**********RELATIONSHIP RELEVANCE********** I think that this post is relevant to all relationship stages, but most useful before marriage to help get a good understanding of marital commitment before going ahead to make that commitment. It might be especially useful to consider this when you are engaged, and in the throes of excitement and anticipation, to maintain a realistic expectation of life within marriage itself.
The timing of this post is kinda cute because I have actually just been to an “eat as much as you like” buffet. Each time I go to one of these places I vow that “next time”, I will be responsible and adult and moderate in my eating….then “next time” comes along, and I forget these promises to myself! So as I write this I am still groaning slightly – even though it has now been 3 full hours…ooh!
However, the idea for this post actually occurred to me a few weeks ago. The idea is this: Even as a Christian, I have imbibed (or swallowed!) the very false idea that marriage is a place where I can essentially “eat as much as I like” in terms of getting my needs met. This is a subject I have written on many times before, but considering it in this new way helps me get further understanding about it.
A big lie:
A big lie that society spins for us is that relationships are a place where you can get your needs met, that you can take as much as you like or as much as you need.
The Christian version of the lie:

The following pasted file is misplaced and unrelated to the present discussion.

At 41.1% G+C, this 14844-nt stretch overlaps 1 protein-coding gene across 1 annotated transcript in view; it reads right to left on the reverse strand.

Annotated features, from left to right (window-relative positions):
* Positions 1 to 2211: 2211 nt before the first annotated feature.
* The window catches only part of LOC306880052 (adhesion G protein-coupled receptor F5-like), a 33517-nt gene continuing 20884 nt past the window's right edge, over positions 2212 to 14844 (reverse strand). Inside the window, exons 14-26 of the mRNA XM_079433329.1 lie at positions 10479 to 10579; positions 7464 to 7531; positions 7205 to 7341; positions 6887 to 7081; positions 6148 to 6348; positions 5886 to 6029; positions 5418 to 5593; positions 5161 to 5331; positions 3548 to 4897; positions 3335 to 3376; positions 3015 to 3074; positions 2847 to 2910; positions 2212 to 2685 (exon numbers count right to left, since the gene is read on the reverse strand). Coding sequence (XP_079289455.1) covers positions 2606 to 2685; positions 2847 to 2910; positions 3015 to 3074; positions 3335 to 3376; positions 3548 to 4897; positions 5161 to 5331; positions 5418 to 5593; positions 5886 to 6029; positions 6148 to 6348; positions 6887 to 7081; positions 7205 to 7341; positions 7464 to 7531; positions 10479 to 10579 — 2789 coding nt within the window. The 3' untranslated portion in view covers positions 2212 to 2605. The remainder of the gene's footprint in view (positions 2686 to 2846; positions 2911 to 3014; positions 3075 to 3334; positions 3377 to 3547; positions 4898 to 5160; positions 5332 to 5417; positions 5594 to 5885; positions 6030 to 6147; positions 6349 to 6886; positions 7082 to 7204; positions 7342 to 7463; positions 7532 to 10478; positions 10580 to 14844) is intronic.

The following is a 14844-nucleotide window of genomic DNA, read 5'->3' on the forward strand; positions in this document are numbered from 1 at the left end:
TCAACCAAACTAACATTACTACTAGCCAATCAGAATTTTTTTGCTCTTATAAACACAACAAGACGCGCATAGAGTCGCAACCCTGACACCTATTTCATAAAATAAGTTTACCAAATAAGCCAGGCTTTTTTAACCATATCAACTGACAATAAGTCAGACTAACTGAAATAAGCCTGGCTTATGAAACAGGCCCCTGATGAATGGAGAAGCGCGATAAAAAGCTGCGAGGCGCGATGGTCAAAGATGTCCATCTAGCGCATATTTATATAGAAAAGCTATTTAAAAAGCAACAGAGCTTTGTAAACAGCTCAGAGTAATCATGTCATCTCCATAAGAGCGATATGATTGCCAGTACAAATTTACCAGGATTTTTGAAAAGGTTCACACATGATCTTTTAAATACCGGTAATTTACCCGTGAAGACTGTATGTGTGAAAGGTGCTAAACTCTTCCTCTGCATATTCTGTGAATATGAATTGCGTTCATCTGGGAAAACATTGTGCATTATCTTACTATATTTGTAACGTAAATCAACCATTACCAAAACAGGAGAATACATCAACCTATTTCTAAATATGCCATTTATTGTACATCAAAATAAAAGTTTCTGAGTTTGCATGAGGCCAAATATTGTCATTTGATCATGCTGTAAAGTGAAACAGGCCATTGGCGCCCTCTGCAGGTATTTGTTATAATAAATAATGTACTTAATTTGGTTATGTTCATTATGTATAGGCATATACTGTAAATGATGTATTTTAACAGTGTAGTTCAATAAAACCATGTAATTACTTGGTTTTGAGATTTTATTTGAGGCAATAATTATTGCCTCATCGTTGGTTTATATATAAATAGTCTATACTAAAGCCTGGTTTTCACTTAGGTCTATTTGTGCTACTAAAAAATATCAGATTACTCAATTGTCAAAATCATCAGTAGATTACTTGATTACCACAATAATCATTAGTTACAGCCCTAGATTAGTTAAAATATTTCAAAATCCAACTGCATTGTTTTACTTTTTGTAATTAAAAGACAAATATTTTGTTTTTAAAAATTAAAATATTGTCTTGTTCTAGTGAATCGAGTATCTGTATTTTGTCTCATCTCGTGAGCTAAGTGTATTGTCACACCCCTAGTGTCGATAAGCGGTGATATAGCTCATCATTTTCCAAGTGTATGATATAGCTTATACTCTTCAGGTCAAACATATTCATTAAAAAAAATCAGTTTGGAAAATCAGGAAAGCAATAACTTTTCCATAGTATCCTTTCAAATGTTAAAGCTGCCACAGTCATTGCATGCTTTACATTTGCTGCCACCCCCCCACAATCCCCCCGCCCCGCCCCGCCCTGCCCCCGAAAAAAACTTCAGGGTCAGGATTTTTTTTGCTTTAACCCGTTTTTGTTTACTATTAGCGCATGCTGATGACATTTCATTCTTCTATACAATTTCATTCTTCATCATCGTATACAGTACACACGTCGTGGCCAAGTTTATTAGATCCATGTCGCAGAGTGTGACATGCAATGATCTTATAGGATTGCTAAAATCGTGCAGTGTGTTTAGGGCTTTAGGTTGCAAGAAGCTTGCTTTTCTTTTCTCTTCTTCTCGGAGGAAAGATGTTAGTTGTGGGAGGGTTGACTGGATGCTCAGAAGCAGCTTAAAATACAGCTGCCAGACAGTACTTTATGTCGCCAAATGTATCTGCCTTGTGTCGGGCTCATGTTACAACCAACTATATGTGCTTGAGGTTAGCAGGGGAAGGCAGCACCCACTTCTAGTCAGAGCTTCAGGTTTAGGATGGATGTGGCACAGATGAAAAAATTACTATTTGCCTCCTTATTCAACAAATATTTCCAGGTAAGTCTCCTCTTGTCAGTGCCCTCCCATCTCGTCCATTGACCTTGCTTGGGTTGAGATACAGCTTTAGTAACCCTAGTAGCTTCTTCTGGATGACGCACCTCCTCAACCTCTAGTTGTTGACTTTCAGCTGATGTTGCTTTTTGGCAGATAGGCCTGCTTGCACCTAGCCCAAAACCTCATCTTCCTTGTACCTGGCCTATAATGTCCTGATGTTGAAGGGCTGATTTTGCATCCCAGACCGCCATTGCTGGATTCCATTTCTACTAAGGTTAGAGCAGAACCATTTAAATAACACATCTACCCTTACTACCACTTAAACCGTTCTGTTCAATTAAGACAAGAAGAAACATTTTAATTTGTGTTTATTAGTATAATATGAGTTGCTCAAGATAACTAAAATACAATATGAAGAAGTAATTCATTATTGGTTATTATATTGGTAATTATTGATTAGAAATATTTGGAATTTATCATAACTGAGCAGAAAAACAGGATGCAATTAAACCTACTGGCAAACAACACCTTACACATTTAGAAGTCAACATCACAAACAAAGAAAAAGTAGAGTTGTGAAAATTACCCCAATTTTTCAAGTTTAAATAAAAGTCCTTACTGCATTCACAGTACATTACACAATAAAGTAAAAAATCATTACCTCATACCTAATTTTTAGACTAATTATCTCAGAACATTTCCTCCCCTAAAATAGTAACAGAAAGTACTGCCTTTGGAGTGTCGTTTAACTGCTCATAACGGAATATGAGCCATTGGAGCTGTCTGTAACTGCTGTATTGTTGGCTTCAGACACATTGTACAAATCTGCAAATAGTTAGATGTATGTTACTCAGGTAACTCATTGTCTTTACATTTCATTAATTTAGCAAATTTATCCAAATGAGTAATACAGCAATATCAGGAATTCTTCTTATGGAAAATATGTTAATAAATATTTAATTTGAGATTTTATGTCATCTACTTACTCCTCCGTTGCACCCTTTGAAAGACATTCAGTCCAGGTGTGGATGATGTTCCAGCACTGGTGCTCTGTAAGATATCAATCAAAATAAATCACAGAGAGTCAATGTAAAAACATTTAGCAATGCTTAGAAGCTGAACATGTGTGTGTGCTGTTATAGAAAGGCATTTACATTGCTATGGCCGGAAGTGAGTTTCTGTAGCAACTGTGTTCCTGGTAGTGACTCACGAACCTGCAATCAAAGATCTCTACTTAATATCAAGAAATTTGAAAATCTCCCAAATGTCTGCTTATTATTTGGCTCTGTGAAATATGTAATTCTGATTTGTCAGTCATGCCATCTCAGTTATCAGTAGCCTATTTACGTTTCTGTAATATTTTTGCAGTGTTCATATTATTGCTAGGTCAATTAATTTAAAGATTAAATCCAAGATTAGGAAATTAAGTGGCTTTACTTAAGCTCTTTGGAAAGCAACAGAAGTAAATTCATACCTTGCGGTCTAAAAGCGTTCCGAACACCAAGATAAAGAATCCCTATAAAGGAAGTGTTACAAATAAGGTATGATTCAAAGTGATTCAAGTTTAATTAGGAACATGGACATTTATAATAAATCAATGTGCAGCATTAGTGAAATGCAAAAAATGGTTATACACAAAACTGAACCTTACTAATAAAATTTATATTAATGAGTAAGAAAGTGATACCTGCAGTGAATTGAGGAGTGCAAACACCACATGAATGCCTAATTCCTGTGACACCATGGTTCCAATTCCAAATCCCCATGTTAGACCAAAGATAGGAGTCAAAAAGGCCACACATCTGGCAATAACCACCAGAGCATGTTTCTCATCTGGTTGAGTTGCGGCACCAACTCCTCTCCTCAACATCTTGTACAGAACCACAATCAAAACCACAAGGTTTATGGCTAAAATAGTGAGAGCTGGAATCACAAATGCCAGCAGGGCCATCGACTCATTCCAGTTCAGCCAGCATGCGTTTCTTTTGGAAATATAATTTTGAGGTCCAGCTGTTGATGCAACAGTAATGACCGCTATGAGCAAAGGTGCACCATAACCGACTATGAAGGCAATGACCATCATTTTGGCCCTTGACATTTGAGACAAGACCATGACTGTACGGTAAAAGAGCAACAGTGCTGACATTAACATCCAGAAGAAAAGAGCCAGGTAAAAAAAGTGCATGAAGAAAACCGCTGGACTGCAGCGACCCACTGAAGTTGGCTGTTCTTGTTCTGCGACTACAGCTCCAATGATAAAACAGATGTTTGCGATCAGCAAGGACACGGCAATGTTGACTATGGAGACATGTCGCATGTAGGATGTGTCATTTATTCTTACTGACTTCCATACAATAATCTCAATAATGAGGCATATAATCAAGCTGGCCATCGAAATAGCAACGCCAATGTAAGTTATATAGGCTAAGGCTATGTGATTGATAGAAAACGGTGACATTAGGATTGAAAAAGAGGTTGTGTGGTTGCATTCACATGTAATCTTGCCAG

The Christian version of the lie is very similar to the regular version of the lie. The only difference in the Christian version is that we expect to get married first, and then to proceed as above!
Without realising it, I have essentially been looking forward to my marriage essentially as an emotional “eat as much as you like” buffet. Needless to say, this has been a very exciting prospect! I’ve been eagerly looking forward to how all those emotional needs are finally going to be met, dreaming of those endless hugs – it honestly can’t come quickly enough!
But then, thinking a little further about unconditional love, this occurred to me: if I plan to love my husband unconditionally in marriage, then it follows that my marriage will not be an “eat as much as you like” buffet for me, but rather a “serve your spouse all that he needs (or even all that he wants)” workstation – even with the understanding that he might not serve me back. So it is like an eat as much as you like buffet, but I will not be the one doing the eating. Rather I will be like one of the waitresses there. And then it is not even like he will be walking up to help himself. Rather I will be the one preparing the food and cooking it from scratch, and then I will even metaphorically be taking the food to him. And then after doing all this, you kinda smile optimistically in the hope that he might reciprocate a bit in serving your own needs. But then there is always the possibility that he might not be inclined to serve you back at all. But you still have to be committed to serving him.